Minnesota is making strides to become the 22nd state to legalize recreational marijuana
On Wednesday, January 11th, the state’s Senate Judiciary Committee unveiled a bill that would allow adults 21 and older to possess, consume, and purchase limited amounts of cannabis from licensed retailers within the state. The bill also includes a plan to establish the Minnesota Cannabis Regulatory Authority, which would oversee the distribution and taxation of marijuana.
The proposed bill has several restrictions on recreational cannabis use. It limits an individual to possess no more than 1.5 ounces of cannabis flower, or its equivalent in other products such as oil concentrates and edibles. Additionally, it prohibits individuals from consuming cannabis in public, and it prevents marijuana from being sold in certain locations such as near schools or daycare centers.
Individuals would not be allowed to cultivate their own marijuana plants. Instead, the bill proposes a “seed-to-sale” tracking system through which licensed cultivators and retailers must adhere. This ensures that all marijuana products are tracked from their source to the end user.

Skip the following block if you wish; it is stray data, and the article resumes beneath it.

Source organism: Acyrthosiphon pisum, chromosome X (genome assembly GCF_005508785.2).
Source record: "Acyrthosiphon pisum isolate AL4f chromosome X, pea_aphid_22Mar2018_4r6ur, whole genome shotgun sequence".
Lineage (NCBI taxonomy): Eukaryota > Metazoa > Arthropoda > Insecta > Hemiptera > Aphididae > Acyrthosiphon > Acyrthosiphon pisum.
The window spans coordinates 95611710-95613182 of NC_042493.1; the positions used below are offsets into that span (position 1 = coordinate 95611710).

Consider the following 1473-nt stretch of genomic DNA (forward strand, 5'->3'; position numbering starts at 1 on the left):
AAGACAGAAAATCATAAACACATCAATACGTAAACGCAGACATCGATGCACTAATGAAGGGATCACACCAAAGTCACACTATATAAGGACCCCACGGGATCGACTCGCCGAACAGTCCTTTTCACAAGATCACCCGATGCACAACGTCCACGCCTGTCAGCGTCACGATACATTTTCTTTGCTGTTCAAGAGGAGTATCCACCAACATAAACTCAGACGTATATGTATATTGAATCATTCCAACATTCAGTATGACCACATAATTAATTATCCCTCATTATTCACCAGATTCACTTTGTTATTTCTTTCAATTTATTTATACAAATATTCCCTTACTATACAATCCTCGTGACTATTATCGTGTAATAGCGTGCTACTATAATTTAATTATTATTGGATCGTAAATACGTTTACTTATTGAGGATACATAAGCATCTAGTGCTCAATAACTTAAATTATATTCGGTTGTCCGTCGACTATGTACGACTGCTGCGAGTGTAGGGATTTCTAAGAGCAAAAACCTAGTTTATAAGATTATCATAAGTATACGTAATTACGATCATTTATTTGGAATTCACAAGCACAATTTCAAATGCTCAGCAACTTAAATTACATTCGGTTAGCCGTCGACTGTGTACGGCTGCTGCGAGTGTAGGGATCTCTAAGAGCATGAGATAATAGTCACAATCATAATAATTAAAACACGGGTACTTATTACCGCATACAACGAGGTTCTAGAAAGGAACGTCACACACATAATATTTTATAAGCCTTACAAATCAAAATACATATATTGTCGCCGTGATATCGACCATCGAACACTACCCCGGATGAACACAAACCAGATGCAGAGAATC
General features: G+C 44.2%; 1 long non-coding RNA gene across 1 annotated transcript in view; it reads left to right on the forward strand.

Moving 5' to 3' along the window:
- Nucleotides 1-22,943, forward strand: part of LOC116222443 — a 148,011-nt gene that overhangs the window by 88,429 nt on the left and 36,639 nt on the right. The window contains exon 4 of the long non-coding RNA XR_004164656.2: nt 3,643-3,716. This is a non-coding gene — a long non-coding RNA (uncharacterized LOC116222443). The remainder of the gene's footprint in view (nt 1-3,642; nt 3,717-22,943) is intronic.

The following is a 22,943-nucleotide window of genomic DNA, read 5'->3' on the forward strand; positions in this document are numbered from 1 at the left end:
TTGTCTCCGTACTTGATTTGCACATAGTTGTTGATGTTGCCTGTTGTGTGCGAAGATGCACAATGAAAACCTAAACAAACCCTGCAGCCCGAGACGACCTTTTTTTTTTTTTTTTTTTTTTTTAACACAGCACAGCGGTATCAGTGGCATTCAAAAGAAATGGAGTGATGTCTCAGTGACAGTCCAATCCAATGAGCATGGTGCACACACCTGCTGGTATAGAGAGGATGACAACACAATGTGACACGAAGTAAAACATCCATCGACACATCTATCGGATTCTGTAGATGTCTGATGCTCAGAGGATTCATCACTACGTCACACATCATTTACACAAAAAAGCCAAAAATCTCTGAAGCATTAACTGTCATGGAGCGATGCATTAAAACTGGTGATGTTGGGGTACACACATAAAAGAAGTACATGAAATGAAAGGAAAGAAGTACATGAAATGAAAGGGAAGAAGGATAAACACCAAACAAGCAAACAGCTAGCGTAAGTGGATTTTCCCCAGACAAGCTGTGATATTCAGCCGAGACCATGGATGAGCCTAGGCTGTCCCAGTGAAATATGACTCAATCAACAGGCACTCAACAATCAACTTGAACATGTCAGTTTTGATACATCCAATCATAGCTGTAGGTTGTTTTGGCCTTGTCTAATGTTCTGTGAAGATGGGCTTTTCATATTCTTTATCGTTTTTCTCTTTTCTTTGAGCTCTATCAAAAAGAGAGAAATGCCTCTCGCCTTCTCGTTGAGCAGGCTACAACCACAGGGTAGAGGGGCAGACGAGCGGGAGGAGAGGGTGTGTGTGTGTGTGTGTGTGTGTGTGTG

The proposed bill also includes a plan to tax and regulate recreational marijuana. The Minnesota Department of Revenue would be tasked with developing regulations for both the cultivation and sale of cannabis, as well as establishing a taxation system that applies both state and local taxes on marijuana sales.
While Minnesota is making strides to become the 15th state to legalize recreational marijuana, there are still several restrictions and regulations in place to ensure responsible usage of cannabis. The proposed bill will likely be debated further before it’s voted on and put into effect. However, if passed, it could provide a welcome source of tax revenue for the state and provide a safe and legal way for adults 21 and older to purchase, possess, and consume cannabis.
Minnesota is taking the necessary steps needed to legalize recreational marijuana in a safe and responsible manner. With stringent regulations on possession and sale, as well as taxation of the product, this bill could benefit both users and the state if passed. Currently, marijuana remains illegal in Minnesota and should not be purchased or consumed until it is officially legalized.
It will be interesting to see how this proposed bill plays out in the state of Minnesota and whether it will become law. Until then, we can only wait and see what happens.